By Jeb Bladine • President / Publisher • 

Whatchamacolumn: Homeless camps back in the news

It’s clear, as reporter Scott Unger continues News-Register coverage of homelessness in McMinnville, that the laws of physics have analogies in human behavior: When you squeeze one part of a balloon, another part expands, and that’s how homeless camps respond to enforcement of laws against illegal camping.

Consider the past decade: Homeless camping downtown triggered a public outcry leading to aggressive enforcement, and camp sites spread to city streets, Marsh Lane and Dustin Court. One controversial response was to let homeless RVs turn parking lots at Joe Dancer Park into a homeless RV campground. When the program drew strong public protest, residents of that well-kept homeless village moved back onto public streets from whence they came.

Now, as illegally parked RVs continue to be confiscated, Marsh Lane has become more of a tent city with growing piles of debris and garbage.

Behind the scenes, there’s a complicated, contentious body of court decisions on enforcement of homeless camping laws. It began in 2018 when a Boise panel of the 9th Circuit Court of Appeals declared: “ … as long as there is no option of sleeping indoors, the government cannot criminalize indigent, homeless people for sleeping outdoors, on public property, on the false premise they had a choice in the matter.”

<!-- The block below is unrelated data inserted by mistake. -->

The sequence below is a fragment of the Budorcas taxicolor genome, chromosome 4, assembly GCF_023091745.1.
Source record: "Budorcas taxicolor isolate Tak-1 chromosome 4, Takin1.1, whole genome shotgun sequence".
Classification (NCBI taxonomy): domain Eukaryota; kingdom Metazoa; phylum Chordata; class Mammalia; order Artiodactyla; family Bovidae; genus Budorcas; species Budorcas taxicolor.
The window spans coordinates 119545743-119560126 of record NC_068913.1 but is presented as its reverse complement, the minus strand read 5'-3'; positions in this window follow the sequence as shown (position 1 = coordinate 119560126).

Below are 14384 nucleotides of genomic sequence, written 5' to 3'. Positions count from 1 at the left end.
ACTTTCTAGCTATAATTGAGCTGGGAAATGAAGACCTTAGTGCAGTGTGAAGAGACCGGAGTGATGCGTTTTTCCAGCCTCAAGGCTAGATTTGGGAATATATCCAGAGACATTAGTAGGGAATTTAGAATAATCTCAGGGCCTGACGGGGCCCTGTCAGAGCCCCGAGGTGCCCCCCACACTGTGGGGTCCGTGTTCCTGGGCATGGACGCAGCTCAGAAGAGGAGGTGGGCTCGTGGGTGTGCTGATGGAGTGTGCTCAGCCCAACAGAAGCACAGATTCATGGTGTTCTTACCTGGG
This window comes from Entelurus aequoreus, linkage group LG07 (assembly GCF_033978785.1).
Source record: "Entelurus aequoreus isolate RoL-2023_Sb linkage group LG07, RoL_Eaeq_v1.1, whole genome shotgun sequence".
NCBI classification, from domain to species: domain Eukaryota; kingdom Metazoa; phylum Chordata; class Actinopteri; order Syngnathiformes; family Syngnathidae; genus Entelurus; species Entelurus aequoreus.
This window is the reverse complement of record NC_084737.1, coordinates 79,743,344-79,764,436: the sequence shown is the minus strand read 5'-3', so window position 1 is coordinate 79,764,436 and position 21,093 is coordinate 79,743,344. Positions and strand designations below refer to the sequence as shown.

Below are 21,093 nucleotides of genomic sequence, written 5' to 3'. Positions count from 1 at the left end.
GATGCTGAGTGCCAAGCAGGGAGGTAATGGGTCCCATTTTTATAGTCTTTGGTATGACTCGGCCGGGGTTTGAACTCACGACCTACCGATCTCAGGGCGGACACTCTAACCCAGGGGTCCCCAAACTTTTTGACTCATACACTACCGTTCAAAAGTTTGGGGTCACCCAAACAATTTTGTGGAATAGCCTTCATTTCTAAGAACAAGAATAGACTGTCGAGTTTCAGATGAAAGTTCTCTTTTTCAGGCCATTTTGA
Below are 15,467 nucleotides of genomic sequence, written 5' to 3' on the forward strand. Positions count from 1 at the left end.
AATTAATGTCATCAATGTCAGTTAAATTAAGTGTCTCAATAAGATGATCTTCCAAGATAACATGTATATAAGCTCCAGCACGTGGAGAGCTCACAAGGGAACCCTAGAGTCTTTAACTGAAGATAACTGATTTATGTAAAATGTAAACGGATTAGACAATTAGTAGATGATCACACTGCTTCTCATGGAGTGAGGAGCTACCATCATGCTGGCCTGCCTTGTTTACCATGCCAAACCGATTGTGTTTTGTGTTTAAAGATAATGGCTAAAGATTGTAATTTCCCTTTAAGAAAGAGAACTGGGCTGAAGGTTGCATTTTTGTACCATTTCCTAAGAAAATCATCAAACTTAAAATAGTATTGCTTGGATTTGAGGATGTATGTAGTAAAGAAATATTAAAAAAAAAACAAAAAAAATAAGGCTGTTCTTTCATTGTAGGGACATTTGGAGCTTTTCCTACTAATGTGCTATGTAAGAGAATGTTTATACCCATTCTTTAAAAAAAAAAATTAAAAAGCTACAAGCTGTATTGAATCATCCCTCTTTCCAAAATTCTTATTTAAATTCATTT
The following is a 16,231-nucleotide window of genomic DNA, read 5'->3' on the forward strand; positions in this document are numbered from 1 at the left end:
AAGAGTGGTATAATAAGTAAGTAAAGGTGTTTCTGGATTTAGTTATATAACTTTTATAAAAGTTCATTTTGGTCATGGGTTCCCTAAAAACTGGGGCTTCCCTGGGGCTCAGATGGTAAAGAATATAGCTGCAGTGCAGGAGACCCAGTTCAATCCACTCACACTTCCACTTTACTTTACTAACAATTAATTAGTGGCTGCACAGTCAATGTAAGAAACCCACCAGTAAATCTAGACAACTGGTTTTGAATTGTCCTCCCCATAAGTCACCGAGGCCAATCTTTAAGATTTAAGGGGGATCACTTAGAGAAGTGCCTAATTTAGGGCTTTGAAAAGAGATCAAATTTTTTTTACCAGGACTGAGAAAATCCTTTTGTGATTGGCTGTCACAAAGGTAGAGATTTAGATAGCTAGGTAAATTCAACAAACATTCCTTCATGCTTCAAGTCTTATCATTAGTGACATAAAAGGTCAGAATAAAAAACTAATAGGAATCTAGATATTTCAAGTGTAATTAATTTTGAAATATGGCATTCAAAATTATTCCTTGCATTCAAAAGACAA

One-time Oregon congressional candidate Diarmuid O’Scannlain, now a senior 9th Circuit Court judge, joined 14 other judges this year in protesting the original decision. O’Scannlain wrote that it wrongfully forced cities “to surrender their sidewalks and other public places to homeless encampments,” and that the full 9th Circuit Court should “reconsider our unfortunate constitutional mistake.”

Cities can enforce limits on sleeping at certain locations and in certain times. As Unger reported last week, McMinnville police recently filed 36 prohibited camping notices and five arrests for prohibited camping in a three-day period.

However, results of enforcing homeless camping laws in McMinnville are little more than whack-a-mole. We haven’t solved homeless camping problems, and we’re paying high public costs just moving them from one place to another.

We’ve tried everything but city-run homeless camps. Portland, in contrast, opened its first of several city-sanctioned homeless camps in July. Responses from homeless residents range from “safer than on the streets” to “feels like a minimum-security prison.”

McMinnville toyed with that idea in 2019, but surrendered to citizen opposition; Sheridan City Council discussed similar ideas in August.

Perhaps in McMinnville, despite the controversy, it’s time to test those waters again.

Jeb Bladine can be reached at or 503-687-1223.


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